Within the plan each paragraph needs to have the opportunity to explore the area in depth and evaluate, offering support or challenge from other theorists as appropriate.  It needs more than anyone would ever write in an exam so that the right choices can be made depending on the nature of the question.  Each reference to research or theory needs a variety of real-world examples that can be used depending on the argument – we don’t want to be dreaming these up in exams, we want them easily accessible in long term memory.

After coming up with our plans we then practise writing a series of paragraphs and essays using them, to practise how we could modify our approach depending on what’s expected by the question and what our thesis is. In the past few weeks, I’ve trialled using the AO1 techniques from the last EngLangBlog entry and have found that these two approaches to work together excellently. If you haven’t yet used a visualiser, I’d like to take a minute to sing their praises.  Writing an essay out in full, by hand, whilst providing a commentary on my thought processes to classes has been the single most effective change in my teaching in recent years.

Before I show you some examples, a word on introductions and conclusions.  I’ve found these can be some of the most difficult parts of the essay for students to engage with.  Essay structure isn’t really taught pre KS5 (in English at least) beyond a quick two sentence summary at the end, and maybe a signposting intro.  So, if they write introductions at all, they tend to be vague and task-focussed, maybe looking a bit like ‘There are lots of opinions about X.  I will look at these opinions in this essay and try to decide which are best’.  At best these are pointless, at worst they are obfuscating word salad that can prejudice examiners against anything that follows.  I explicitly teach the formation of thesis statements early in the course. These one or two sentence argument summaries mean that a student can front end their essay with a focussed argument from which the rest of their essay can proceed – helping to secure props for AO1 guidance.  So, for the questions posed above we may come up with a series of statements looking like this:

-    language change is destructive/damaging…

·   Despite negative attitudes toward language change, there is very little to suggest that there is anything negative about the process; the English Language is instead characterised by its diachronic history.

-    language change is accelerating due to technology/social change/movement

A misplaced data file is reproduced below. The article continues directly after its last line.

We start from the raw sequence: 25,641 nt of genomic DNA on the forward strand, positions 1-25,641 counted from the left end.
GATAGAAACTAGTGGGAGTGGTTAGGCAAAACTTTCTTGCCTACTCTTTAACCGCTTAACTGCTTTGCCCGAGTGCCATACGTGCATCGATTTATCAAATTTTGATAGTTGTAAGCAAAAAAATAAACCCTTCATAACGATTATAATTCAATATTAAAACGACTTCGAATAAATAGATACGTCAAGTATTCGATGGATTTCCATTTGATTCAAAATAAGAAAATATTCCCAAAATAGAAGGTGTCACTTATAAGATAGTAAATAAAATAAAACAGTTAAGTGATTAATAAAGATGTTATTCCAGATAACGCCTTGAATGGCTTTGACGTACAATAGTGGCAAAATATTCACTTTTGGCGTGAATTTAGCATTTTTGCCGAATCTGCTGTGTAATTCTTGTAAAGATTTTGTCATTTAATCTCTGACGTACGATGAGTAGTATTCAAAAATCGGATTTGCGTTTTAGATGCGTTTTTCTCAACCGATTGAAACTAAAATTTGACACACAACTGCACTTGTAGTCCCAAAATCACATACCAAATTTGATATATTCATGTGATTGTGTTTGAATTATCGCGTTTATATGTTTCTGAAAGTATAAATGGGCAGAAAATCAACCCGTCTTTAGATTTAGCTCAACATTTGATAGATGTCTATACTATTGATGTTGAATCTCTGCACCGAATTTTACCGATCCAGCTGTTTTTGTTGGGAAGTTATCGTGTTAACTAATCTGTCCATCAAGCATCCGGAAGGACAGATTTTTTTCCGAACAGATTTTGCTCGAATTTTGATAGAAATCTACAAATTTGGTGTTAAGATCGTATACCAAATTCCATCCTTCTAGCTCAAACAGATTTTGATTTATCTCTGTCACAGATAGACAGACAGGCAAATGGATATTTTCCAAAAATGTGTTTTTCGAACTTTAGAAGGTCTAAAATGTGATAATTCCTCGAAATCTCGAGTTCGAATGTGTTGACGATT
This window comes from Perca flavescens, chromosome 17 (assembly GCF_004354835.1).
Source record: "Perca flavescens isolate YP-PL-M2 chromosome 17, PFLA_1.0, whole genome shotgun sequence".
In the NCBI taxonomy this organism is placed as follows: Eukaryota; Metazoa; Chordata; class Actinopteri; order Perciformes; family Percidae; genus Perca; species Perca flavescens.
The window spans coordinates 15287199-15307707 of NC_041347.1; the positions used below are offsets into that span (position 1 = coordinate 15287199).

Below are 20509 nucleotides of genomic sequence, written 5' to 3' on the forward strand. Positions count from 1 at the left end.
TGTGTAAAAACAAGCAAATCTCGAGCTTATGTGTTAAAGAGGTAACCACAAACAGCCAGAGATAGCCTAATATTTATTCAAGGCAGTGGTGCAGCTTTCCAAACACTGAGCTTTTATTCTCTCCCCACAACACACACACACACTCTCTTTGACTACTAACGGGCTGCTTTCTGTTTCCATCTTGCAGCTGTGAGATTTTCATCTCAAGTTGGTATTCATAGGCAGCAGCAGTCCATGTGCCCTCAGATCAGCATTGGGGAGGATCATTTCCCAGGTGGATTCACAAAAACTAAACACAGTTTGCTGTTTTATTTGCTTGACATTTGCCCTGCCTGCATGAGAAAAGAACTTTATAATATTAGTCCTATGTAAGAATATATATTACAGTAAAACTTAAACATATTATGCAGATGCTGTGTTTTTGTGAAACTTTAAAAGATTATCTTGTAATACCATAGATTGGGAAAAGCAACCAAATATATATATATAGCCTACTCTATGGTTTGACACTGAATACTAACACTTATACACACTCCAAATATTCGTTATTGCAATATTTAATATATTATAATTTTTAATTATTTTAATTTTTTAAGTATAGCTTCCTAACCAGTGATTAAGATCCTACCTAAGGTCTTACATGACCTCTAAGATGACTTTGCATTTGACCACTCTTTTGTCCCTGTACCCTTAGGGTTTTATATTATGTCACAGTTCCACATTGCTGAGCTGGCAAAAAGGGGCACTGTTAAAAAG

·   The changes made to our culture by technology, such as internet communications, easier global travel and the need for lingua francas within multi-lingual communities, do suggest that language change occurs at a faster rate than it did historically, when changes such as the Great Vowel Shift took place over centuries.

-    language can/should be controlled

·   Attempts to control language have, with a few notable exceptions, been unsuccessful, and resistance to these attempts themselves create new forms of language and discourse.

-    women and men speak differently

·   Any perceived differences in language between genders reflects on cultural expectations within society rather than any biological differences.

-    some accents are better than others

·   The nature of language means that it is in a state of constant change; any notion that some accents are more prestigious than others can, at best, only be temporary.

-    world English is a family

·   The collection of pidgins, creoles and koinés that make up World Englishes have far more in common with each other than differences and are better regarded as a family than individual languages.

-    the language used to (self) represent social groups is significant

·   Language use forms a huge part of personal and group identity, and the language used to represent those groups can have huge effects, both negative and positive, on their perception by others.

-    social groups affect language

·   Sociolects are evident in many different social groups, such as socio-economic class, occupation and age, and it is clear that a person’s language use, and by extension their idiolect, can be significantly affected by these.

Once we have a thesis statement, the formation of a coherent introduction becomes much easier: state your intentions, give an overview of the subject in question and signpost your arguments for the rest of the essay. For my more able students I may encourage them to consider how a creative metaphor (again, nothing related to geology) can add cohesion to their essays, and, when fully considered in advance of the exams, can help them to start their responses running.  Successful pupils have generated sporting, literary, performance and masquerade metaphors to introduce their essays.